This article was written for MxM India and appeared there on July 3, 2012. Click here for the original article


1. The marketer has to define the category he is in:

Marketers should define their category by the way their customers see it, rather than the way the industry sees it wrote Theodore Levitt in Marketing Myopia. This is true even today. One can argue that a discount airline and a full service airline operate in different categories, even though they both fly planes.

2. Pricing has become an art and not an accountancy exercise:

Cost plus pricing is dead. Today consumers live in a “free” economy. Musicians give away their music for free from their websites and then make money on the concerts and the merchandize. Printers in theUSAcost less than a full set of cartridges in them. Go figure.

3. Marketers increasingly sell augmented products:

You never just buy the car. You buy the car and the service and the resale value. As products become more commoditized, the pressure is on the marketer to differentiate the product in some other way. Hyundai offered to buy back cars from people who lost their jobs inAmerica. That ensured that it increased its market share in a declining market.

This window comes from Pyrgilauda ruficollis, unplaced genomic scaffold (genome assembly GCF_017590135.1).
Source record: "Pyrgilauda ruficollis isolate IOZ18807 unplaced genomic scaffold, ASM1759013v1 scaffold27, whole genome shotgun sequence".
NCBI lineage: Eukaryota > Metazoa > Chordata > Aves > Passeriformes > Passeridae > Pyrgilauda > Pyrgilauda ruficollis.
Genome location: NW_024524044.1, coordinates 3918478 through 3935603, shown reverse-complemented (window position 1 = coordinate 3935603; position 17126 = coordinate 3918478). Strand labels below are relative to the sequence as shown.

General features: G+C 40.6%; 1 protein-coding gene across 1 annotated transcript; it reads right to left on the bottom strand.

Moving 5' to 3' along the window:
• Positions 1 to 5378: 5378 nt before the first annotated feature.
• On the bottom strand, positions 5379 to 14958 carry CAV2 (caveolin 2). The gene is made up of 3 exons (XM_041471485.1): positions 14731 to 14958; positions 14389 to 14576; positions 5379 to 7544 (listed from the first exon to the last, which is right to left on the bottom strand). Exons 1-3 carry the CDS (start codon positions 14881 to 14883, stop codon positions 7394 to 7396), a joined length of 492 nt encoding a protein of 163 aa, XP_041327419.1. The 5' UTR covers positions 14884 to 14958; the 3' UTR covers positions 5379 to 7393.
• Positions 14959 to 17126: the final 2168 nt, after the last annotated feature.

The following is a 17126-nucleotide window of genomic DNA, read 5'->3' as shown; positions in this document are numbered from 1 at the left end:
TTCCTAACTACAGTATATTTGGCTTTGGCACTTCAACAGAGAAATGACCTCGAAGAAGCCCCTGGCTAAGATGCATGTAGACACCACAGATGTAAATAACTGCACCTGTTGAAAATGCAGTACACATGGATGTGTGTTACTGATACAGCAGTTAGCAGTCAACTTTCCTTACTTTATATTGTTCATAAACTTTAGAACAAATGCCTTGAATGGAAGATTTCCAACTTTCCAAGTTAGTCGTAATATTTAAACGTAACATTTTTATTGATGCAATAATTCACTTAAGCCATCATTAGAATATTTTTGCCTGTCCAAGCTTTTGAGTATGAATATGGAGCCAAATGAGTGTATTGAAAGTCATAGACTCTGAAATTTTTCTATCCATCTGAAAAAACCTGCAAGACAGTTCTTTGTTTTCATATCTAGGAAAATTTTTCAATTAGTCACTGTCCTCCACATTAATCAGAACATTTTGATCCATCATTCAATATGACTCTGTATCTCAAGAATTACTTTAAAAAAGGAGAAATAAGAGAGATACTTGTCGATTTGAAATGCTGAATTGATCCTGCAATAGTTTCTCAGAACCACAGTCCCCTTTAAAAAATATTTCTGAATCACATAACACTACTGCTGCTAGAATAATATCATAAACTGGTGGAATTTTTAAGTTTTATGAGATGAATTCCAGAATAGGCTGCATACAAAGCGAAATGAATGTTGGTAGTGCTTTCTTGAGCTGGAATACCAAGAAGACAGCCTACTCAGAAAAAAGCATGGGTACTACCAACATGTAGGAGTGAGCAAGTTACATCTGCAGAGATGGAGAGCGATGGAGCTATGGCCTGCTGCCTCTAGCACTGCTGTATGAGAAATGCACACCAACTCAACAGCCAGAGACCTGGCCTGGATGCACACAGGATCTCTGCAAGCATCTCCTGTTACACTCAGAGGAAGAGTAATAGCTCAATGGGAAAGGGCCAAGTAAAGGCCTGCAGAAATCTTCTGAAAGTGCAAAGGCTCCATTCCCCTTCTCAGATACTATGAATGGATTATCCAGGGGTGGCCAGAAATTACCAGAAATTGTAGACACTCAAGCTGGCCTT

4. In India, creative distribution ideas can truly disrupt markets:

Cavin Kare changed the rules of the game by launching shampoos in sachets. They started a revolution that has extended from personal care products to telecom (prepaid cards). Sachets could be placed in the smallest of stores and be within reach of the poorest of customers.

5. Advertising doesn’t work as well as it did before, so marketers need to think of unique brand experiences:

Smirnoff is not allowed to advertise, so it created a series of events where consumers were taught to make cocktails. These were fun events where the consumers left after not just having a few drinks, but also learning the right way to make and serve cocktails. Beats a 30 sec TVC any day.